Trenton Six, 1949, (Charles White via Museum of Modern Art). Featured Image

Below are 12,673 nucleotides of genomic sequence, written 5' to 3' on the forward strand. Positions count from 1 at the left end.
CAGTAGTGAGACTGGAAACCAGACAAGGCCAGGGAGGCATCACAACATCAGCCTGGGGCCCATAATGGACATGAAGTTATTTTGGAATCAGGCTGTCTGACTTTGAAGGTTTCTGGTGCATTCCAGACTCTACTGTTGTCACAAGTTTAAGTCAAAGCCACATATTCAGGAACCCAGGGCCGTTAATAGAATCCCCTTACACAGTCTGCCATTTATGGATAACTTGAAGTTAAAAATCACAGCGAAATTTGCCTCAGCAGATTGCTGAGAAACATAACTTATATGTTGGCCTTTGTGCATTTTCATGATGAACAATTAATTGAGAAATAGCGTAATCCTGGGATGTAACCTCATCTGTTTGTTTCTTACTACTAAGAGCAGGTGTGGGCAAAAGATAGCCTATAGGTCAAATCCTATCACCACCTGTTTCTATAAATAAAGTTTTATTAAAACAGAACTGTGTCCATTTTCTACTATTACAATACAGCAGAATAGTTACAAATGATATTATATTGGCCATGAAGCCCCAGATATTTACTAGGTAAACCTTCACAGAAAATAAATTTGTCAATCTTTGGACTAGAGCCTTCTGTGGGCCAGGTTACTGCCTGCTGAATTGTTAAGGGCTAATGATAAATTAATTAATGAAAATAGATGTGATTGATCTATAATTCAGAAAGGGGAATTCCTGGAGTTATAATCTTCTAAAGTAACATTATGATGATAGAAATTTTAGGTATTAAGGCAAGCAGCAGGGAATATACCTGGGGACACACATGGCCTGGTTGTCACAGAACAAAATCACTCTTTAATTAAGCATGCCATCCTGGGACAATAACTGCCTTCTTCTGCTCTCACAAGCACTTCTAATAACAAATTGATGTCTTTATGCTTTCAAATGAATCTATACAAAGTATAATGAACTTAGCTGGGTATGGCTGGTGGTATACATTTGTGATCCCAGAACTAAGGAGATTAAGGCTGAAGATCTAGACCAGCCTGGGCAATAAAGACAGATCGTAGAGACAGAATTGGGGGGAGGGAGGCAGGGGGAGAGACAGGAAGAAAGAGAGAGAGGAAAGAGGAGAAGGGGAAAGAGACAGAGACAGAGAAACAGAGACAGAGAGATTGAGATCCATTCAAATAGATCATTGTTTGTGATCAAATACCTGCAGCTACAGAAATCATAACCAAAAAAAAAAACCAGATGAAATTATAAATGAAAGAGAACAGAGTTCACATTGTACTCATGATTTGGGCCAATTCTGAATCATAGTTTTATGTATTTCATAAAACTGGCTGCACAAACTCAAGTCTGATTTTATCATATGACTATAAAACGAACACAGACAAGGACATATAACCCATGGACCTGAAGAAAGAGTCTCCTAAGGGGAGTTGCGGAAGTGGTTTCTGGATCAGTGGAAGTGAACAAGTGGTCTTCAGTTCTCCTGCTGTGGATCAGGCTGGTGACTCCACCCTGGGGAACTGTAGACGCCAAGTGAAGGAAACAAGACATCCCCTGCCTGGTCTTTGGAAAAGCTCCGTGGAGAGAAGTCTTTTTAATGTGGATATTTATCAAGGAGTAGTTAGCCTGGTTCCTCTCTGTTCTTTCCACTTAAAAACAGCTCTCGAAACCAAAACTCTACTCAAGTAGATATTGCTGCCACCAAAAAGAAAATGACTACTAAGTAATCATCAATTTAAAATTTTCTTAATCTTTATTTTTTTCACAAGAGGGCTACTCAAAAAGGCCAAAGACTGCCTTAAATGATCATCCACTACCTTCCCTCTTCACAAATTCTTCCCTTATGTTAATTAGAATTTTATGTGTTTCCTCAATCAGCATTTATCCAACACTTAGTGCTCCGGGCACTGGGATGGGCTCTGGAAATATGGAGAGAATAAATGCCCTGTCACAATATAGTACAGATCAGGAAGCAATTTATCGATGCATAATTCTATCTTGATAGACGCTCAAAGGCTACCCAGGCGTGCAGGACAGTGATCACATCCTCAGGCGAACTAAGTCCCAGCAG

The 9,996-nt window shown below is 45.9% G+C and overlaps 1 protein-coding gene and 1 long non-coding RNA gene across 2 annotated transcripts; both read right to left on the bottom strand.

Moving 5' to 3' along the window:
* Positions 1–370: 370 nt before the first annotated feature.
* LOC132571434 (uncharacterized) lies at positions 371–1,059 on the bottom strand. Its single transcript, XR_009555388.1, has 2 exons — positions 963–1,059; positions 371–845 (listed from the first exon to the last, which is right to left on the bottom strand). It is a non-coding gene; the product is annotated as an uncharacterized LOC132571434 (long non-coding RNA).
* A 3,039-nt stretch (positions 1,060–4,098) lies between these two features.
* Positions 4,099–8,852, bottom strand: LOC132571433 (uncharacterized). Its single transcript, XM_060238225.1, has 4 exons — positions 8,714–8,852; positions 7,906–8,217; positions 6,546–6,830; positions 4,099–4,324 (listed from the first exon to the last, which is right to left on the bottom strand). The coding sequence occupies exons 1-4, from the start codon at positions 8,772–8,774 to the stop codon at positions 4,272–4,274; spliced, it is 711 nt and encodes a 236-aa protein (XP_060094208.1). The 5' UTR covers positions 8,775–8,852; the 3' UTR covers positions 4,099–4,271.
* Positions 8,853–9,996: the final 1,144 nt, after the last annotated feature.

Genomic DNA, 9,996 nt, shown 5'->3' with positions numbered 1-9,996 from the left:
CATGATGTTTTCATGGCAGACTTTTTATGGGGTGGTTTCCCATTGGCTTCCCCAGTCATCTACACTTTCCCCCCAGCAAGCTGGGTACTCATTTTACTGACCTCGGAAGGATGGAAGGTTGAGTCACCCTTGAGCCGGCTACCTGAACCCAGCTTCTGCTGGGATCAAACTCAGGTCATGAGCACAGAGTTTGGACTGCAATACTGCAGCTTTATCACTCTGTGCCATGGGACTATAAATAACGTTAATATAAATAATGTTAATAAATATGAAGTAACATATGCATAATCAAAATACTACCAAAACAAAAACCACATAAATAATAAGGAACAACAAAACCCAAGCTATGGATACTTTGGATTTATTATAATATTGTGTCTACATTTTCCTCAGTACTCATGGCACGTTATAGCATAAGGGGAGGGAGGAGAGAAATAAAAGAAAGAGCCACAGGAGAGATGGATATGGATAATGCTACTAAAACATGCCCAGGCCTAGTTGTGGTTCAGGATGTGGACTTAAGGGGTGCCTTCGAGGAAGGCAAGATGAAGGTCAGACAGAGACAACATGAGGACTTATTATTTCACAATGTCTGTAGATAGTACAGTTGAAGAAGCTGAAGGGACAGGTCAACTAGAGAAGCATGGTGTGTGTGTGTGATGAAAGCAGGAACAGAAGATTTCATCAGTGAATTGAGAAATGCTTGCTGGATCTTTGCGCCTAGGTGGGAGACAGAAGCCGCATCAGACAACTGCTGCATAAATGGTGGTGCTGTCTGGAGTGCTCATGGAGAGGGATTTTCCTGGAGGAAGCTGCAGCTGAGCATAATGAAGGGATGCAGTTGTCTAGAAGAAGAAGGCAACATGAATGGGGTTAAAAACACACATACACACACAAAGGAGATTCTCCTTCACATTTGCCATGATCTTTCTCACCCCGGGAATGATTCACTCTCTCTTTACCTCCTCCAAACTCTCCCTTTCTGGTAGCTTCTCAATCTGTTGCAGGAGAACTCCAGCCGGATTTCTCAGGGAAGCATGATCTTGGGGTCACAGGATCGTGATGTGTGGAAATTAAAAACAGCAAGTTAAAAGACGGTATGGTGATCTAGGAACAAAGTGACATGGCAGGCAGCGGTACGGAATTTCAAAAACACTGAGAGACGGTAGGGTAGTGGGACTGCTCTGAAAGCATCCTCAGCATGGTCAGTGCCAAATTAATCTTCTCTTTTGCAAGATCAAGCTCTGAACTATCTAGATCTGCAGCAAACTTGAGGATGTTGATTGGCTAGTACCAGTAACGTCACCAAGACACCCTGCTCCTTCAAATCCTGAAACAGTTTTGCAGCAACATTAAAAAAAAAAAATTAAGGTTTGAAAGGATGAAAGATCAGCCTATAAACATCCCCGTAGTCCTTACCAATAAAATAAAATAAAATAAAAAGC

The four-part docuseries When They See Us, directed by Ava DuVernay, has brought attention to the notorious case of the Central Park Five, a legal case that for many of us unfolded in living memory. The attention the docuseries brought to the case has inspired historians to make comparisons to other cases involving the legal frame-up of young Black men. Carl Suddler and Heather Ann Thompson have cited cases like the Scottsboro boys and the Harlem Six as examples. Thompson argues that these cases reveal that the American “criminal justice system is a proxy for white anxieties about blackness and brownness in America.” One of the cases Suddler specifically mentions is the Trenton Six, one that featured many of the same elements of the Central Park Five, including the targeting of a group of Black men with only precarious links to one another and the use of false confessions. It also features another element: the efforts and resistance of people and organizations to point out the regular use of police brutality and manipulation to control Black bodies and lives as well as to seek the exoneration of the men.